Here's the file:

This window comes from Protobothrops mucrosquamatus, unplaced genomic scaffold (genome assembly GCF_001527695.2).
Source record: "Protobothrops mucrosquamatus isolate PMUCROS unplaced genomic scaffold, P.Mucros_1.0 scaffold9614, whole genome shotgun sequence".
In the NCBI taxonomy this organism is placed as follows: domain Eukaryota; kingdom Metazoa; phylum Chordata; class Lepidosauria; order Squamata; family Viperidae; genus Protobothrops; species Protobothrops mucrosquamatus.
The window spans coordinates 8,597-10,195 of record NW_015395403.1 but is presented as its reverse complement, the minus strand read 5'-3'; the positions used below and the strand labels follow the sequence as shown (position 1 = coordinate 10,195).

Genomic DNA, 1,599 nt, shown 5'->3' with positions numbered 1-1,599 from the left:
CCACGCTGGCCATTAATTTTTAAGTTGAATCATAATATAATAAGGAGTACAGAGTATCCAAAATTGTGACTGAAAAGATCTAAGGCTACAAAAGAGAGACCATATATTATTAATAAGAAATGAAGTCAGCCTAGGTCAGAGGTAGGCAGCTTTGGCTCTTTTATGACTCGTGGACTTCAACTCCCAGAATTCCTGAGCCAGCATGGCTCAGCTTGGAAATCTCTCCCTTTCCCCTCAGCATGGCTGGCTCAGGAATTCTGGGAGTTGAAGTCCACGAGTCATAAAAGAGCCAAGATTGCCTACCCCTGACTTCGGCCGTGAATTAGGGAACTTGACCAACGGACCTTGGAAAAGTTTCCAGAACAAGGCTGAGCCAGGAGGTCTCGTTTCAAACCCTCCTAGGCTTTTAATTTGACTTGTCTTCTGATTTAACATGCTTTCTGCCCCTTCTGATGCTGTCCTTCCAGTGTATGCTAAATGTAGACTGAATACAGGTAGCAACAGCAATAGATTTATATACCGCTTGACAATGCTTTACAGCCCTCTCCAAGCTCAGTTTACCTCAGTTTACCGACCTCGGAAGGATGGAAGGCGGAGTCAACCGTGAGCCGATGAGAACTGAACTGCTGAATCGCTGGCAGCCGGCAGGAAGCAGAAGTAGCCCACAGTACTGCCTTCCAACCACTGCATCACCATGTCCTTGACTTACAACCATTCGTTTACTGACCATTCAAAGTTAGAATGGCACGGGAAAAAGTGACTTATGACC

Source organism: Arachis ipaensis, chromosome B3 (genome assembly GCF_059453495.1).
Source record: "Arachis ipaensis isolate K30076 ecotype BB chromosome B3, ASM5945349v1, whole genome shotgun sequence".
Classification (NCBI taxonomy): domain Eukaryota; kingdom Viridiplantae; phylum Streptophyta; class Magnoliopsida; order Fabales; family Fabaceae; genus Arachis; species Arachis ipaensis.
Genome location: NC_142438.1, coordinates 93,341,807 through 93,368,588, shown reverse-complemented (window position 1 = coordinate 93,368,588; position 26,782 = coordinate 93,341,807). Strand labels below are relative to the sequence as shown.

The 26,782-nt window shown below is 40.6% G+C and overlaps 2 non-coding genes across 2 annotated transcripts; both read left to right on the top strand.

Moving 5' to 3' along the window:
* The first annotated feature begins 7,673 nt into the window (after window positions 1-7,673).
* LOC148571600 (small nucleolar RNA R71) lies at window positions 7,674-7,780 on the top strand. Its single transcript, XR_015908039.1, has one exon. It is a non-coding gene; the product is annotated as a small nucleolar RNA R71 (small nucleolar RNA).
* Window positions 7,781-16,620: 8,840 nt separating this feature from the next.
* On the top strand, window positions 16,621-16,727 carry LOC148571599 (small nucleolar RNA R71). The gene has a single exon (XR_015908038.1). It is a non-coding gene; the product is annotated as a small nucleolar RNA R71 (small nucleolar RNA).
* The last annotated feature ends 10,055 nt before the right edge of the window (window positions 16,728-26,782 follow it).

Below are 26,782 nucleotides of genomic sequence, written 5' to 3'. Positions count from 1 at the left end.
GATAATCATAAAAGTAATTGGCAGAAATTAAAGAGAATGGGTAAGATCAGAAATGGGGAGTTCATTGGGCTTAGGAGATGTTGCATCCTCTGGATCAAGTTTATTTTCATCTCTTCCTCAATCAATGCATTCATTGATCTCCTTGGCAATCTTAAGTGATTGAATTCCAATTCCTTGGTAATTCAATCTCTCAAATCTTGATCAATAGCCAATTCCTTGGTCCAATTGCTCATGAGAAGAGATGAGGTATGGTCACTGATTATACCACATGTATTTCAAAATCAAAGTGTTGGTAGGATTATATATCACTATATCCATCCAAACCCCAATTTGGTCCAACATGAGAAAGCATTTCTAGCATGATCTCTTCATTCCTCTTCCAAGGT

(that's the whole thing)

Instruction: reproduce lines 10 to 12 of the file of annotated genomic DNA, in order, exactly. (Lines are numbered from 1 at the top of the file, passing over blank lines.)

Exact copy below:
Genome location: NC_142438.1, coordinates 93,341,807 through 93,368,588, shown reverse-complemented (window position 1 = coordinate 93,368,588; position 26,782 = coordinate 93,341,807). Strand labels below are relative to the sequence as shown.

The 26,782-nt window shown below is 40.6% G+C and overlaps 2 non-coding genes across 2 annotated transcripts; both read left to right on the top strand.

Moving 5' to 3' along the window: